FAQ

Frequently Asked Questions

We’re happy to answer any questions you might have. Below are some frequently asked ones. If you need further information, please feel free to reach out to us.

We build, preserve, and operate affordable homes to rent throughout the Seattle area. We work to strengthen communities and empower residents wherever we work, and run the Capitol Hill EcoDistrict on Capitol Hill.

We believe everyone has the right to a quality, affordable home. This truth drives our work to build and sustain affordable, resident-centered communities. With nearly 50 apartment buildings home to over 2,000 residents across Seattle, we support communities that are socially just, culturally rich, and environmentally sustainable. We are rooted in community-led development and work in deep partnerships because we know that together, we can foster better communities. As members of the Seattle community for over 40 years, we are committed to meeting the evolving needs of the community.

We came to the recognition that we had outgrown our previous name, Capitol Hill Housing. From the beginning, we have been about community. What started in Capitol Hill in the 1970s was the idea that everyone should live affordably in their neighborhood, in their community. As the idea grew, we responded to housing needs in Belltown, the Central District, and neighborhoods beyond. While building and preserving affordable apartments, we focused on the people who lived there. Over time, we began to build more than just buildings. We built relationships with neighborhood organizations, and the artists, businesses, and people in those neighborhoods. We began to develop programs that not only met the housing needs of our residents, but also served the community around them. We embrace our roots, past and present, in our new name.

We are Community Roots Housing.

Our name has changed, but our commitment to community and making a difference in people’s lives has not. Community is the place we set down roots, create relationships, and build our lives. In this housing affordability crisis, people are being pushed out of their communities by the impacts of racism, inequality, and gentrification. As we move forward, we will continue to listen and respond to community priorities so that the people who live there have an enduring place to call home. We will just do it under a different name – a name that emerged from our community and better reflects the organization that we are today.

Our residents represent all walks of life: single parents and their children, senior citizens on fixed incomes, freelance artists, service industry workers, educators, neighbors transitioning out of homelessness, and refugee families escaping political strife.

Check out our full list of properties across the Seattle area here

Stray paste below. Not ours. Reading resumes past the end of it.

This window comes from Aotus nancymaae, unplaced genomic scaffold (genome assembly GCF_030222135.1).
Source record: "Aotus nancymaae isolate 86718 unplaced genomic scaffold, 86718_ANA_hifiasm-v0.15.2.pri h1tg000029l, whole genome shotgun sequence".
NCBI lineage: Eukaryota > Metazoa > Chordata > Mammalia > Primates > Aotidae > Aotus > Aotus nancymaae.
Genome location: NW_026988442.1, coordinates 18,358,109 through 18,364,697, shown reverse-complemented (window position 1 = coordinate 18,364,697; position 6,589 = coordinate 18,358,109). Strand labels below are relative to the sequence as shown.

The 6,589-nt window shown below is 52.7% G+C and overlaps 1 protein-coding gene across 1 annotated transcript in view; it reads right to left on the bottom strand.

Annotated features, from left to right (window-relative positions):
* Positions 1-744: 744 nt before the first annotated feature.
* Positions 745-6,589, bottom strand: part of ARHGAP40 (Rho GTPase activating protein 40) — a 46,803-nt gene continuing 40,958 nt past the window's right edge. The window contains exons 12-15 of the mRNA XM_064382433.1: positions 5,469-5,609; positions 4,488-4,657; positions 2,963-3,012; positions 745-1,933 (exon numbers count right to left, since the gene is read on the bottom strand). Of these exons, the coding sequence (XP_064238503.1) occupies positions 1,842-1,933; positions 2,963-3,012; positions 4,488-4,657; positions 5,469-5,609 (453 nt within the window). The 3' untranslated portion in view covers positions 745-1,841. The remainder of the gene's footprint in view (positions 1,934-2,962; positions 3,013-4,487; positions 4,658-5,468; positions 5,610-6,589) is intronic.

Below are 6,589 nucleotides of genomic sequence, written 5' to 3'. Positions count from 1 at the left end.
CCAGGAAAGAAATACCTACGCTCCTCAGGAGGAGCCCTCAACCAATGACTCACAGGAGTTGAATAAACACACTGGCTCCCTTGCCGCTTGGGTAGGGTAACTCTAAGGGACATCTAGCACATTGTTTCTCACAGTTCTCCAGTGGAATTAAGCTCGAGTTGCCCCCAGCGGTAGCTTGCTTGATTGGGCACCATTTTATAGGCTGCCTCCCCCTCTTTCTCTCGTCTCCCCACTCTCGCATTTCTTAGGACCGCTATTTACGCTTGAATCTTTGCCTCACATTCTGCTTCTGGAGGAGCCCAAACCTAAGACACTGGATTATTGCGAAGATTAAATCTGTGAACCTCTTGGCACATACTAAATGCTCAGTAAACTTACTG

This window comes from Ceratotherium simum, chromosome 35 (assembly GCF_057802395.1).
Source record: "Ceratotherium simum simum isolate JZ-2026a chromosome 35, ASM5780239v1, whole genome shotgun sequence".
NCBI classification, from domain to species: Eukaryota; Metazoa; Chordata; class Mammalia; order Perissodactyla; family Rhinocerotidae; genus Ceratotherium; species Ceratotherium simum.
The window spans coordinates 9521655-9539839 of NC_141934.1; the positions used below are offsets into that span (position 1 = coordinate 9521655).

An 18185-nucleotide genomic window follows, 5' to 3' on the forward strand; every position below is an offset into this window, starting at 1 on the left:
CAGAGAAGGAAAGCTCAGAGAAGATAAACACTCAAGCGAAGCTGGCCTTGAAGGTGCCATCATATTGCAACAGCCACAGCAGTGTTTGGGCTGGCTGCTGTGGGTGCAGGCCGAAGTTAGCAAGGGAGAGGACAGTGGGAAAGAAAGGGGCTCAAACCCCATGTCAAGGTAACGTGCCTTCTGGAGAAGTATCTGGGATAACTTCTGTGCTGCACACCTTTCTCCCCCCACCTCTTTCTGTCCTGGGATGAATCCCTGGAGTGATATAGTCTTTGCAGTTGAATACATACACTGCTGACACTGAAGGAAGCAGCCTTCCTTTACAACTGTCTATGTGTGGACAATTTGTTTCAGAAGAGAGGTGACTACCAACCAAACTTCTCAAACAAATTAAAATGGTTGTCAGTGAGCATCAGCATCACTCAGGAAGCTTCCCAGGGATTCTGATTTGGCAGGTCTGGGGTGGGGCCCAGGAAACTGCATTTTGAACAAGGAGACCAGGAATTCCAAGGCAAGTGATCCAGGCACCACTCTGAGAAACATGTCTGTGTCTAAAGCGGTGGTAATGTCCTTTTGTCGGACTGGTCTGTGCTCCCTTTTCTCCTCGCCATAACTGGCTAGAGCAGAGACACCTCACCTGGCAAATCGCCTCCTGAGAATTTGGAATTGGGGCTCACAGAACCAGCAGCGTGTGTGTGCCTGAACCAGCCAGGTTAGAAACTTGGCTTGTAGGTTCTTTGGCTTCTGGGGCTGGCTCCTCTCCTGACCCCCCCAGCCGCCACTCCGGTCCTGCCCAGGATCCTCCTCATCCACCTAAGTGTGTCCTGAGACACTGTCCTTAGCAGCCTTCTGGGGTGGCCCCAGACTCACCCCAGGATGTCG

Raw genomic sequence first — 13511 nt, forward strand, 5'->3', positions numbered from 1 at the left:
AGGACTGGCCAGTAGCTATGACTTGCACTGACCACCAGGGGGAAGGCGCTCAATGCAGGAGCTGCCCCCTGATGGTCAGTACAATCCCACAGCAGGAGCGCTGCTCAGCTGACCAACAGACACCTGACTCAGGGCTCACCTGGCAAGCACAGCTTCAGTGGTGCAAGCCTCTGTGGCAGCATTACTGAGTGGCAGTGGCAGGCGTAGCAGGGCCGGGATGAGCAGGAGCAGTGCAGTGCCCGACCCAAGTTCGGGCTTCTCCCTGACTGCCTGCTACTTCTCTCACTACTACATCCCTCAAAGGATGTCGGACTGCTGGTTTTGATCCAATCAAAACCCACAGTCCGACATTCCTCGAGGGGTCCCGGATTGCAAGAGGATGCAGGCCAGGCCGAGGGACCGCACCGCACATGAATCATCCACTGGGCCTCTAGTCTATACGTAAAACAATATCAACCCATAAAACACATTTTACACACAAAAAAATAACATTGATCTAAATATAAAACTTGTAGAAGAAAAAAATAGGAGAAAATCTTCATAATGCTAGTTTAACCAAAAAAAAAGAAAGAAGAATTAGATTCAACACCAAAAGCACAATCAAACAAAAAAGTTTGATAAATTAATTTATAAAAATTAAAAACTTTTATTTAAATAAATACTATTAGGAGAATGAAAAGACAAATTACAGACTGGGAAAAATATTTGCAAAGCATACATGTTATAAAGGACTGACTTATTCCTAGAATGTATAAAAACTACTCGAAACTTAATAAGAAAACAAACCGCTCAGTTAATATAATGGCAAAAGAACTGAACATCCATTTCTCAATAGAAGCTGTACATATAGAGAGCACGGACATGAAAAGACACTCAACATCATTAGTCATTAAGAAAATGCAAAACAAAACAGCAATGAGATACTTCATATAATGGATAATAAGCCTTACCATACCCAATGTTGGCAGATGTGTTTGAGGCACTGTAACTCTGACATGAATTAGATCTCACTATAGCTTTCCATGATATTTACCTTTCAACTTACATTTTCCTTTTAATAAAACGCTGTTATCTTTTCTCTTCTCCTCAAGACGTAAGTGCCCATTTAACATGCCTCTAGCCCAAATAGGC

We provide a platform for growth. Our commitment to our residents doesn’t end once they enter our buildings. We work to provide a path to stabilization, growth, and community for many families and individuals. In 2019 alone, we gave over 700 referrals for our residents to connect them with community programs and services beyond housing. These programs help people leverage their strengths and in turn builds stronger, more resilient neighborhoods.

Founded in 1976 as a response to redlining and disinvestment, Community Roots Housing was originally chartered as a Public Development Authority. Read about the growth of our organization here.

Community Roots Housing is as committed as ever to the Capitol Hill neighborhood. Nearly half our buildings are on the Hill, and we’re still the Community Development Corporation for the neighborhood, representing community interests. Our main office remains at 12th Avenue Arts.

The name Community Roots Housing reflects the fact that we work across the city of Seattle and beyond. This does not change the work of the Capitol Hill EcoDistrict. This work is still led by staff at Community Roots Housing and continues every day.

A Public Development Authority (PDA) is a public corporation created by a city or county to perform a distinct public purpose or public function. Examples of PDA projects include developing the Seattle Art Museum, developing City Hall on Mercer Island, restoring Officers’ Row in Vancouver, managing the Pike Place Market in Seattle, and developing the Convention Center in Bellevue. To learn more about our status as a PDA and how we are governed, visit our Board & Governance page.

The Community Roots Housing Foundation is a 501(c)(3) nonprofit that mobilizes resources for Community Roots Housing. The Foundation raises funds to sustain general operations, helps launch new initiatives, and bolsters the expansion of programs like Resident Services. Learn about the Foundation’s leadership and how to support our events here.

There are a variety of ways to engage and stay connected throughout the year. Visit our Get Involved page to learn more.

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